Pierce and Bosh inducted into the Hall of Fame

Nine teams outplayed Paul Pierce in the 1998 NBA draft, and if you think you don’t remember each and every one of them, then you don’t know Paul Pierce.

The new inductee to the basketball Hall of Fame called the teams with the top nine picks that year by name, in order, and thanked them for allowing him to pass the Boston Celtics.

“I appreciate that. Thanks for stopping by. It added fuel to my fire,” said Pierce, who was expected to hit No. 2 overall, in his acceptance speech in Springfield, Massachusetts, on Saturday night. “To this day I don’t understand how I fell to No. 10. But you know it all happened for a reason. Going to the Celtics, I’m thankful.”

Four months after the pandemic-delayed induction of the Class of 2020, including Kobe Bryant, the Hall community came together to consecrate 16 more new members, their largest class to date. Many in the crowd wore masks; Lauren Jackson, a three-time WNBA MVP, was unable to attend because she was back in Australia locked up.

Bill Russell, who was inducted as a player in 1975, was honored for his coaching career; He is the fifth person to be admitted as a player and as a coach. But for former President Barack Obama, his most important role was what he accomplished off the field during the civil rights movement of the 1960s.

“Bill Russell, perhaps more than anyone, knows what it takes to win and what it takes to lead,” Obama said in a video. “As tall as Bill Russell is, his example and his legacy rise much, much higher.”

Others who joined the Hall included: Villanova coach Jay Wright, Pistons defensive star Ben Wallace, two-time NBA champion Chris Bosh, longtime Portland and Sacramento coach Rick Adelman, All- Washington and Sacramento star Chris Webber and two-time Olympic gold medalist Yolanda Griffith.

WNBA President Val Ackerman, longtime coach Cotton Fitzsimmons, and scouting pioneer Howard Garfinkel were included as contributors. Clarence “Fats” Jenkins was elected by the Early African American Pioneers Committee, Croatian and Chicago Bulls star Toni Kukoc was elected by the International Committee, Bob Dandridge by the Veterans Committee and Pearl Moore by the Veterans Committee of women.

Russell, 87, was honored as the first black coach in NBA history. Taking control of the Celtics from Red Auerbach in 1966 and remaining as a player-coach for two more years, Russell guided Boston to the NBA titles in 1968 and ’69.

Russell was present and wore a Celtics mask at the ceremony, but his speech was presented as a pre-recorded video.

“Hey Chris Weber, we’re going to the Hall of Fame with Bill Russell, bro,” Chris Bosh said. “That’s crazy.”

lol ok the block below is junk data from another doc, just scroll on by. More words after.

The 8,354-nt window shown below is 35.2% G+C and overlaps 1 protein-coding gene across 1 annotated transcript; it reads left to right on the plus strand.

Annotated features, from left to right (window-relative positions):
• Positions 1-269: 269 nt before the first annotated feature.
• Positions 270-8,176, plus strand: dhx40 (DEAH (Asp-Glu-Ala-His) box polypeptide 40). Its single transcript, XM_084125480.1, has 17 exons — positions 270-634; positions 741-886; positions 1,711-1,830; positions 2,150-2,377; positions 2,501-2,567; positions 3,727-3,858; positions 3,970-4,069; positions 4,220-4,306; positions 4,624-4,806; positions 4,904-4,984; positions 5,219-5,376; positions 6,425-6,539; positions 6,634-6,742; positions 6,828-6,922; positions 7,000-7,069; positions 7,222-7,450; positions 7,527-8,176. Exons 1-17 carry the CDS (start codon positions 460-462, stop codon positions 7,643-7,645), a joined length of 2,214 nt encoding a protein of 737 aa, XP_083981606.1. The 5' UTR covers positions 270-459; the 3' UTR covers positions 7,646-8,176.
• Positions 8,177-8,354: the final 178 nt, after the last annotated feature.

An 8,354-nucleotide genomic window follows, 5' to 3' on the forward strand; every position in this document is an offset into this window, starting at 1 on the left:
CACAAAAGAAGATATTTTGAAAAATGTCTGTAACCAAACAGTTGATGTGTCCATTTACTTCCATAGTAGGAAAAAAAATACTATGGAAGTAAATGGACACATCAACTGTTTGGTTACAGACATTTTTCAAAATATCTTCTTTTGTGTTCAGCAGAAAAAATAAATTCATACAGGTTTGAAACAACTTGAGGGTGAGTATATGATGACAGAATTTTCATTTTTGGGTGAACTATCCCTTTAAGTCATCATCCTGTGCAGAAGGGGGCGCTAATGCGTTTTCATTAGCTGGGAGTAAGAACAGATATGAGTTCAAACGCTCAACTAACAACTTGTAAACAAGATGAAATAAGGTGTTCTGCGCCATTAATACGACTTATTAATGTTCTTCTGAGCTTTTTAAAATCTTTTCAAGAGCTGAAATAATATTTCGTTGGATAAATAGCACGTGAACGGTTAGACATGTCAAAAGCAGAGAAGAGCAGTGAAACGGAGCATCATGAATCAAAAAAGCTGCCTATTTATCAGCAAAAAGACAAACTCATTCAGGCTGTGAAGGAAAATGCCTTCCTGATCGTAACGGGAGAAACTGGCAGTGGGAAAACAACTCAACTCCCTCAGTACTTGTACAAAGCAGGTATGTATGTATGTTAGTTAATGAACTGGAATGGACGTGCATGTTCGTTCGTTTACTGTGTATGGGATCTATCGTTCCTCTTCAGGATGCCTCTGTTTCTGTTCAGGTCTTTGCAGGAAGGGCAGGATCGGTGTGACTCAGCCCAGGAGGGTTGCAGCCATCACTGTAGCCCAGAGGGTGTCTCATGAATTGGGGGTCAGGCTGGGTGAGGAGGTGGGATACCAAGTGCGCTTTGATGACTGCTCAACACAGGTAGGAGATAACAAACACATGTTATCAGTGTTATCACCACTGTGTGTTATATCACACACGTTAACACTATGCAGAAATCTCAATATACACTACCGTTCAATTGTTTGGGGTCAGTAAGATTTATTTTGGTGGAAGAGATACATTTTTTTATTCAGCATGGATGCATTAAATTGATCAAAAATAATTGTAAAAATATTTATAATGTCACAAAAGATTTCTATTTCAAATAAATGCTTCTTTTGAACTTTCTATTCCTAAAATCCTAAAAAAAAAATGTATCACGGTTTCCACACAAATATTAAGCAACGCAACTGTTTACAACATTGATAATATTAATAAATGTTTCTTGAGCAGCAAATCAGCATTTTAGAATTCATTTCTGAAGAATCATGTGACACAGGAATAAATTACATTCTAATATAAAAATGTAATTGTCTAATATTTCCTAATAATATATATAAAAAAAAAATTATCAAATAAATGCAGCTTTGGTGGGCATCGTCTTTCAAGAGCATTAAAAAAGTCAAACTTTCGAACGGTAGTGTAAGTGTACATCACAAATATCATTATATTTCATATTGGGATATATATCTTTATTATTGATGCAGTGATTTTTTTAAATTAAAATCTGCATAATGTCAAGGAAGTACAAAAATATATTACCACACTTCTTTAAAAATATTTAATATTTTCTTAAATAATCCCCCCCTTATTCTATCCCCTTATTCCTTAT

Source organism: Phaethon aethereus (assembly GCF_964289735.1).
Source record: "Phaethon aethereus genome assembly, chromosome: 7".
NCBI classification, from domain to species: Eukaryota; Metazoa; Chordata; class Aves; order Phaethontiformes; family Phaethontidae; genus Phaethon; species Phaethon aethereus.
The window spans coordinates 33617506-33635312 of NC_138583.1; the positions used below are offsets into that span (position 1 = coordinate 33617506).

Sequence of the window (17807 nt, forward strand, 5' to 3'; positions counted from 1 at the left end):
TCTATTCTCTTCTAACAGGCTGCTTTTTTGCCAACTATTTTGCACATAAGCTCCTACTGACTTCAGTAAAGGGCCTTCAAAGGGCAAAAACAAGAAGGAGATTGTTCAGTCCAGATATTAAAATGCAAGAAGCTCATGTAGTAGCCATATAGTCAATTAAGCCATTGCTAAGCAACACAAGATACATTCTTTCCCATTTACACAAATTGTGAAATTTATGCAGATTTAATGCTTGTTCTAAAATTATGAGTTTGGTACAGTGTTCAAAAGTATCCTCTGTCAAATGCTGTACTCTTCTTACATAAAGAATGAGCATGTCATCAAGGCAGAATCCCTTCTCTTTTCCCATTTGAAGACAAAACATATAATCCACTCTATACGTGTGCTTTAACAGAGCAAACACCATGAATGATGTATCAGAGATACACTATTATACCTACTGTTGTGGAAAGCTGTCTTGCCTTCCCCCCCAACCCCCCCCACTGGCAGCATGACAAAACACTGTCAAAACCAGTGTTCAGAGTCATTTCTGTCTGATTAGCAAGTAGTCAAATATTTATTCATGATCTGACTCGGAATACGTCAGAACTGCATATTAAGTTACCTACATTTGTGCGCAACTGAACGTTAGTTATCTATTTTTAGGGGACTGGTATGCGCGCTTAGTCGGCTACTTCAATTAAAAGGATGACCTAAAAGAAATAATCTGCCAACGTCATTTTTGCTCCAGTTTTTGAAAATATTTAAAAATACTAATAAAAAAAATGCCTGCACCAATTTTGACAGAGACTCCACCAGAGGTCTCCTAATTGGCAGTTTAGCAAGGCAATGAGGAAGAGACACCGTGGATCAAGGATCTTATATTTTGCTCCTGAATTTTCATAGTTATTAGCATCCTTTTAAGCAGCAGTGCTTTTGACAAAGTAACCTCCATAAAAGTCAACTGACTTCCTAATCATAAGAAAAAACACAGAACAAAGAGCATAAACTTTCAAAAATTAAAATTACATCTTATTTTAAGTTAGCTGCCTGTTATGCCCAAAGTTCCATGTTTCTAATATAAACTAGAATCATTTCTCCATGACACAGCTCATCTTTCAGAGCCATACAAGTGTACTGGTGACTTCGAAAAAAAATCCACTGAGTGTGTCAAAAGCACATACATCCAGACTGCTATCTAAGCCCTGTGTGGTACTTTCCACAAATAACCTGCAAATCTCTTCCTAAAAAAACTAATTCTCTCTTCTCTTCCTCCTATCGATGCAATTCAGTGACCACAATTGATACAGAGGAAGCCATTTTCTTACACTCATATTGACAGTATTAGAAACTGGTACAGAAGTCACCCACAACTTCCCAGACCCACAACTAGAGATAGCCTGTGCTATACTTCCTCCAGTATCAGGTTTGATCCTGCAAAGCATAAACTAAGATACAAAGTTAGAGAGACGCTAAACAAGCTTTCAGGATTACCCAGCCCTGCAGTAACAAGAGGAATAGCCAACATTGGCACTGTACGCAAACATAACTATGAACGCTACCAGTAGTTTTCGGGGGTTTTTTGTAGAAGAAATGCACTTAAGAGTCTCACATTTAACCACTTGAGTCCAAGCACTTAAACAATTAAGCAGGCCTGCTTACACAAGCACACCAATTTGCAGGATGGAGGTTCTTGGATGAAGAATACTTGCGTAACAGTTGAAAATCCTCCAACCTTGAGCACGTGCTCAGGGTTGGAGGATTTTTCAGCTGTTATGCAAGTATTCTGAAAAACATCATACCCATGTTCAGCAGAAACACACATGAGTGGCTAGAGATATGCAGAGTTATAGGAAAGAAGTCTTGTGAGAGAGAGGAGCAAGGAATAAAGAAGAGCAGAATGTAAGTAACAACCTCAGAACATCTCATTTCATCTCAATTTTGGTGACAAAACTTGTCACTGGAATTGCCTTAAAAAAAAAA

Bosh talked about his arrival in Miami, when Heat executive Pat Riley offered one of his NBA championship rings and said he could return it when they won one together; they won two, and Bosh finally returned the bauble on Saturday night.

Three key members of those Heat teams, LeBron James, Dwyane Wade and Ray Allen, attended Saturday night.

Bosh also spoke about his departure, at the age of 31, when he was forced to retire due to blood clots.

“After finally reaching the top of the mountain with so much more to do, in my mind, so much more work to do, it all came to a halt,” he said. “Eventually I realized that we all have the power to make the most of each day regardless of what happens, to turn setbacks into strengths.”

Ackerman was the inaugural president of the WNBA, the first female president of USA Basketball, and, since 2013, the commissioner of the Big East. With few female role models to look up to in the sports business, he found one elsewhere.

“I am inspired to this day by the example of Billie Jean King,” Ackerman said, “and the many strong women and men who followed her in seeking to seize the opportunity to play sports and do it on a big stage, a reality. for the girls and women of our country and of our world. “

Kukoc chose Michael Jordan and Bulls owner Jerry Reinsdorf as presenters and alluded to the tension over his arrival in Chicago that was exposed in the documentary “The Last Dance.”

“I would like to thank this gentleman here, Michael Jordan and Scottie Pippen, for kicking my butt during the Barcelona Olympics, and thereby motivating me to work even harder to become an important part of the Chicago Bulls,” said.

Wallace was emotional and poetic in describing his upbringing as a great small-sized man who carved out a role for himself on defense, winning defensive player of the year four times.

“Basketball was not my life. Basketball was only in my life. I took basketball and created a path for those who helped me,” he said. “I took. I received. I gave back. I put a path. I put a clue. It should be easy to find, I was stuck in it for quite some time.”

He left the stage with his fist raised.

Wright’s speech touched on the history of Philadelphia basketball; Webber gave Detroit a salute. Dandridge told NBA o Proponents who went to major colleges despised him because he attended those who went to Norfolk State, a historically black school.

“My experience at HBCU schools was not limited to basketball,” he said. “I saw what it was like to have class. I witnessed dignity and a sense of belonging.”

Most of those incorporated thanked their families, teammates, and coaches who helped them along the way, but Ackerman also thanked James Naismith, who invented basketball.

And Moore appreciated the game itself.

“Basketball allowed me to travel the country and abroad to get a college degree,” he said. “And from shooting a makeshift hoop in the South Carolina backyard to playing the most famous stadium in the world, Madison Square Garden.

“And tonight, having my name enshrined with people like the ones sitting in the hallway is indeed a fairy tale come true.”